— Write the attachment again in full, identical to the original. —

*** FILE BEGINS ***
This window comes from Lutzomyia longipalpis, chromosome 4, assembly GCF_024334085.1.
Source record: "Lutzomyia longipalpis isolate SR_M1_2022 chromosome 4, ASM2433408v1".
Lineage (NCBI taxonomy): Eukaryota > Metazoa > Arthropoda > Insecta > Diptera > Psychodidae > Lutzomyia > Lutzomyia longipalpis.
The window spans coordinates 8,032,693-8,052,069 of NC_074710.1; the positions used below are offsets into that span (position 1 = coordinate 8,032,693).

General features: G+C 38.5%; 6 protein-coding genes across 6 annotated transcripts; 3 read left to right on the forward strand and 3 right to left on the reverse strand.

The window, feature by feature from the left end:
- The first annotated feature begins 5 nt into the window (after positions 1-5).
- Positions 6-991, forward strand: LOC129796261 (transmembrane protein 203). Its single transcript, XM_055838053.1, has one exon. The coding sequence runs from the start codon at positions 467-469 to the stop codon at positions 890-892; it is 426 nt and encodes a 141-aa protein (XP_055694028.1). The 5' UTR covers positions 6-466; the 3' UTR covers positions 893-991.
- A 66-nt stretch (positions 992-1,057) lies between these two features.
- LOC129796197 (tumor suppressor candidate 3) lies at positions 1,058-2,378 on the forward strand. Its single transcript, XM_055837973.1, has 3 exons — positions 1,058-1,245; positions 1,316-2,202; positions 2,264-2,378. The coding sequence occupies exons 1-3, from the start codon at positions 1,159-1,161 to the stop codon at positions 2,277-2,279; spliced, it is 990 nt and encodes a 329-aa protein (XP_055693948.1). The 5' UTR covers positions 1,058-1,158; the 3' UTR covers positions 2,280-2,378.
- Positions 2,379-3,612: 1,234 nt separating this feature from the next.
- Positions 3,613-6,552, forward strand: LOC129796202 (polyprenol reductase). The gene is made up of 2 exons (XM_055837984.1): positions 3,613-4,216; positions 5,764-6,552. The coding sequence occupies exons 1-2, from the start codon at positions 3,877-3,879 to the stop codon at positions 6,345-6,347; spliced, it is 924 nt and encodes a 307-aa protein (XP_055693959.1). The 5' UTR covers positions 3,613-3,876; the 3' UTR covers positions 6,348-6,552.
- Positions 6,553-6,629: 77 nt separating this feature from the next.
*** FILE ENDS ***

This window comes from Lutzomyia longipalpis, chromosome 4, assembly GCF_024334085.1.
Source record: "Lutzomyia longipalpis isolate SR_M1_2022 chromosome 4, ASM2433408v1".
Lineage (NCBI taxonomy): Eukaryota > Metazoa > Arthropoda > Insecta > Diptera > Psychodidae > Lutzomyia > Lutzomyia longipalpis.
The window spans coordinates 8,032,693-8,052,069 of NC_074710.1; the positions used below are offsets into that span (position 1 = coordinate 8,032,693).

General features: G+C 38.5%; 6 protein-coding genes across 6 annotated transcripts; 3 read left to right on the forward strand and 3 right to left on the reverse strand.

The window, feature by feature from the left end:
- The first annotated feature begins 5 nt into the window (after positions 1-5).
- Positions 6-991, forward strand: LOC129796261 (transmembrane protein 203). Its single transcript, XM_055838053.1, has one exon. The coding sequence runs from the start codon at positions 467-469 to the stop codon at positions 890-892; it is 426 nt and encodes a 141-aa protein (XP_055694028.1). The 5' UTR covers positions 6-466; the 3' UTR covers positions 893-991.
- A 66-nt stretch (positions 992-1,057) lies between these two features.
- LOC129796197 (tumor suppressor candidate 3) lies at positions 1,058-2,378 on the forward strand. Its single transcript, XM_055837973.1, has 3 exons — positions 1,058-1,245; positions 1,316-2,202; positions 2,264-2,378. The coding sequence occupies exons 1-3, from the start codon at positions 1,159-1,161 to the stop codon at positions 2,277-2,279; spliced, it is 990 nt and encodes a 329-aa protein (XP_055693948.1). The 5' UTR covers positions 1,058-1,158; the 3' UTR covers positions 2,280-2,378.
- Positions 2,379-3,612: 1,234 nt separating this feature from the next.
- Positions 3,613-6,552, forward strand: LOC129796202 (polyprenol reductase). The gene is made up of 2 exons (XM_055837984.1): positions 3,613-4,216; positions 5,764-6,552. The coding sequence occupies exons 1-2, from the start codon at positions 3,877-3,879 to the stop codon at positions 6,345-6,347; spliced, it is 924 nt and encodes a 307-aa protein (XP_055693959.1). The 5' UTR covers positions 3,613-3,876; the 3' UTR covers positions 6,348-6,552.
- Positions 6,553-6,629: 77 nt separating this feature from the next.